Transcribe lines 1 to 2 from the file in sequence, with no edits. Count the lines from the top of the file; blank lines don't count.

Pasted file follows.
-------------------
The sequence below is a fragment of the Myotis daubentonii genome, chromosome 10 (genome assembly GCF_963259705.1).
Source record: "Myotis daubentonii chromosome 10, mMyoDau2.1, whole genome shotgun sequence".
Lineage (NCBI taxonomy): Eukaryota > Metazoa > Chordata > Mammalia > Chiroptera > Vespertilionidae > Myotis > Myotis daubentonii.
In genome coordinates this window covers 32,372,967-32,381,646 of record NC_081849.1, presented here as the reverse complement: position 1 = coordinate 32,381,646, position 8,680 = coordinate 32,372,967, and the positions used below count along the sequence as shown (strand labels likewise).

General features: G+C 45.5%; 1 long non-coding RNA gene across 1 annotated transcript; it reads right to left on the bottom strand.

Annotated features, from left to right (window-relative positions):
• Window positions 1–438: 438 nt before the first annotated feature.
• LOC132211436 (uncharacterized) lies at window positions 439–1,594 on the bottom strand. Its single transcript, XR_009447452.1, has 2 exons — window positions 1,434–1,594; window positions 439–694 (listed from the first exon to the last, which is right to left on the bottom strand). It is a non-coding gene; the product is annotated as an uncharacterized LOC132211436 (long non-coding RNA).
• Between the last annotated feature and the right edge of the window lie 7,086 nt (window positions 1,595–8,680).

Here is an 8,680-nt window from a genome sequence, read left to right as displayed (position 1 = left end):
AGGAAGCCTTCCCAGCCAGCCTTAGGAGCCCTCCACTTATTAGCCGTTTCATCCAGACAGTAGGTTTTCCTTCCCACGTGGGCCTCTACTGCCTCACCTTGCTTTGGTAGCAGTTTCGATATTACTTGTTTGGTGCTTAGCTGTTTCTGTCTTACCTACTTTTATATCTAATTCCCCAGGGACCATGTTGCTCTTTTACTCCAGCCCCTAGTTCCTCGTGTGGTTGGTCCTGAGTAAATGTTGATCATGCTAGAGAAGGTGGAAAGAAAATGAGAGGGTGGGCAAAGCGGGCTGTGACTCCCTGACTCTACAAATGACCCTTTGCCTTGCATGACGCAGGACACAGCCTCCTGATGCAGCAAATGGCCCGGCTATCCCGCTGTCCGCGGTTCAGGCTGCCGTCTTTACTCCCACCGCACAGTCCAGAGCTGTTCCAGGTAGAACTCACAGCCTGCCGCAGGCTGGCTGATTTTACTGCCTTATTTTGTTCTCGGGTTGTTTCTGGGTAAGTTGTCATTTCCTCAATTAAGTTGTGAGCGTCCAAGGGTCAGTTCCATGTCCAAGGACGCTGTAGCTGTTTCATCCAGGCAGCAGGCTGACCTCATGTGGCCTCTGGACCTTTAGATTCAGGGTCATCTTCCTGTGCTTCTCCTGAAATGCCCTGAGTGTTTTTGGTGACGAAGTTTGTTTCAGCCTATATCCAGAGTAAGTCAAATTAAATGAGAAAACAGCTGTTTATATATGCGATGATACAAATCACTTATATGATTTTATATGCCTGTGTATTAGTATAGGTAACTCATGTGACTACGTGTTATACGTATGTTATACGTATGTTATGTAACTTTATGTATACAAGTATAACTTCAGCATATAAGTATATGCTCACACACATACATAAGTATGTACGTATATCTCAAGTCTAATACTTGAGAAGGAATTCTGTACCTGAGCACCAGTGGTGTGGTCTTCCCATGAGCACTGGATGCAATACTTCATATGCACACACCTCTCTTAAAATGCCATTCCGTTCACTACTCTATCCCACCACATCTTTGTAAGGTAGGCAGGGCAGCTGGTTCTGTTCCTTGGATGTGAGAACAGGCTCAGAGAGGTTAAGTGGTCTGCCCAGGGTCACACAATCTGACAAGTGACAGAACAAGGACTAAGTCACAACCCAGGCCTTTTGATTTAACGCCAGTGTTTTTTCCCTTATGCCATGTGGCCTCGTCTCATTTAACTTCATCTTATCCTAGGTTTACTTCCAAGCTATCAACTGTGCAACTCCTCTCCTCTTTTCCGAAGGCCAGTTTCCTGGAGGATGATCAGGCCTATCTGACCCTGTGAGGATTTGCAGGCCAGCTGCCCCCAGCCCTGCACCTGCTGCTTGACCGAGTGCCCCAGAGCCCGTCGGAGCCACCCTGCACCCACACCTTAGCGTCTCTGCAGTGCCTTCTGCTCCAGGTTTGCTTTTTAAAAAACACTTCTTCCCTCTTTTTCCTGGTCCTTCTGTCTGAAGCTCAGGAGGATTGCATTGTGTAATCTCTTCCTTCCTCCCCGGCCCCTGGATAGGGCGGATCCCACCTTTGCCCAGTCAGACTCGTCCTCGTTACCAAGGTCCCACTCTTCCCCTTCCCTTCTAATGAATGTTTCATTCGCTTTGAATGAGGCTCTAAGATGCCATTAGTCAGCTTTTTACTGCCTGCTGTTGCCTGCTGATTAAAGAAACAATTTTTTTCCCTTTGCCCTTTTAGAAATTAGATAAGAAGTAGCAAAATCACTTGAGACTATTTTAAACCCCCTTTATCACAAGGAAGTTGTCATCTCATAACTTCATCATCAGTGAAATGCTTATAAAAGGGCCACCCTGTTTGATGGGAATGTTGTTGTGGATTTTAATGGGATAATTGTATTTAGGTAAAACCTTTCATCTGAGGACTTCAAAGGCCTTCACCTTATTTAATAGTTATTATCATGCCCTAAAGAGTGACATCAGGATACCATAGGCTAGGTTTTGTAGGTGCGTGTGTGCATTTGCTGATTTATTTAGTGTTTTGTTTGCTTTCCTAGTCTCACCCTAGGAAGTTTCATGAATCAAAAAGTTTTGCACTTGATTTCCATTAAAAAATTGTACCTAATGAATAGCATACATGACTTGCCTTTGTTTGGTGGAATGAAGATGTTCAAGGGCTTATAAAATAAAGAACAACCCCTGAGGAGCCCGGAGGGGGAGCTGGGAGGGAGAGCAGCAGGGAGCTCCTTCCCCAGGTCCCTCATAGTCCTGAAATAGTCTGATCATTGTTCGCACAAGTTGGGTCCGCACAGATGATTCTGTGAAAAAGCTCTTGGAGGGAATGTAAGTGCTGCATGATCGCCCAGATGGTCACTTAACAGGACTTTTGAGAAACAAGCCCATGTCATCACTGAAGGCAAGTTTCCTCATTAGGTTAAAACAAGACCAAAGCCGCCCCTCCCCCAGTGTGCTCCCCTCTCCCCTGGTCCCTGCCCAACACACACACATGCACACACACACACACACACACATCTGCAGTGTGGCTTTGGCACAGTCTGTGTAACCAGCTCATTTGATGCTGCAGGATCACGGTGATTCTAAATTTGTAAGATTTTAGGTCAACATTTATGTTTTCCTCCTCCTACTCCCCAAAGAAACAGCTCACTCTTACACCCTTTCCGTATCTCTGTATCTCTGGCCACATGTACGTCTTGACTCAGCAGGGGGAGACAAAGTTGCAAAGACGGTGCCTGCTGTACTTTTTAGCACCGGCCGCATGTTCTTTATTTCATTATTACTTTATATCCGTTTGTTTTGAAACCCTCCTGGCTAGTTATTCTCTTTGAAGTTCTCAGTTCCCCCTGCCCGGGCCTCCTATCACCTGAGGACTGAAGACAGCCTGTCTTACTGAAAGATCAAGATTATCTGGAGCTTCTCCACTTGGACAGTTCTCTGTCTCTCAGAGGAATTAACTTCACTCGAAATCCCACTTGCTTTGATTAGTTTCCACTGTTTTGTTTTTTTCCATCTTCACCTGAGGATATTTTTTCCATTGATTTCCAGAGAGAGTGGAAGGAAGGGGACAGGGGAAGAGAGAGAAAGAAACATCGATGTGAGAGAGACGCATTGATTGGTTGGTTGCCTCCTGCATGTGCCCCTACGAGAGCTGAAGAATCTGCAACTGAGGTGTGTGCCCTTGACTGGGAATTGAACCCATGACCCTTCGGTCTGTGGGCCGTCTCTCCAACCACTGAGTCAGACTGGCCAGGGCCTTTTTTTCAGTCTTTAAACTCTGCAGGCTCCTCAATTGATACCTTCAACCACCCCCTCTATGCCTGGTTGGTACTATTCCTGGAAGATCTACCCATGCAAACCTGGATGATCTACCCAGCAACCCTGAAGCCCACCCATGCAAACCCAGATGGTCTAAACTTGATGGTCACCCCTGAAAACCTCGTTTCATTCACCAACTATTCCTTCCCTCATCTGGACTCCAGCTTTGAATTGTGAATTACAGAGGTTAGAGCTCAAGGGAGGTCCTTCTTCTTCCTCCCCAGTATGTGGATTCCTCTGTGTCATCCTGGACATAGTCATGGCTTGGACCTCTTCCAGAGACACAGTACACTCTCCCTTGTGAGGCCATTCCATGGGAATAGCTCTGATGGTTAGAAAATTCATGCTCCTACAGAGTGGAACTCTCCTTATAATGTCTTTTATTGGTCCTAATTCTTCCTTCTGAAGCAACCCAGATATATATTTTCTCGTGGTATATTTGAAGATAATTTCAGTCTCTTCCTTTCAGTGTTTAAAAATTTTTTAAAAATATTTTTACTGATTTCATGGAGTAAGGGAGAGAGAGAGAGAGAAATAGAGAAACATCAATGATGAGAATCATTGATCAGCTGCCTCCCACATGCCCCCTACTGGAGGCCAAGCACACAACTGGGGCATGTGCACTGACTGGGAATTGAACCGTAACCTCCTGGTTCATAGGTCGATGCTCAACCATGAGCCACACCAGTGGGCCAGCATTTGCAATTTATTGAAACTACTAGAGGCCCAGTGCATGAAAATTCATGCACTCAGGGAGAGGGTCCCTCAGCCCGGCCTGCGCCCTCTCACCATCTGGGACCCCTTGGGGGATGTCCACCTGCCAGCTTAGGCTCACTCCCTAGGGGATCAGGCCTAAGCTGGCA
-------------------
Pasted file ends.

The sequence below is a fragment of the Myotis daubentonii genome, chromosome 10 (genome assembly GCF_963259705.1).
Source record: "Myotis daubentonii chromosome 10, mMyoDau2.1, whole genome shotgun sequence".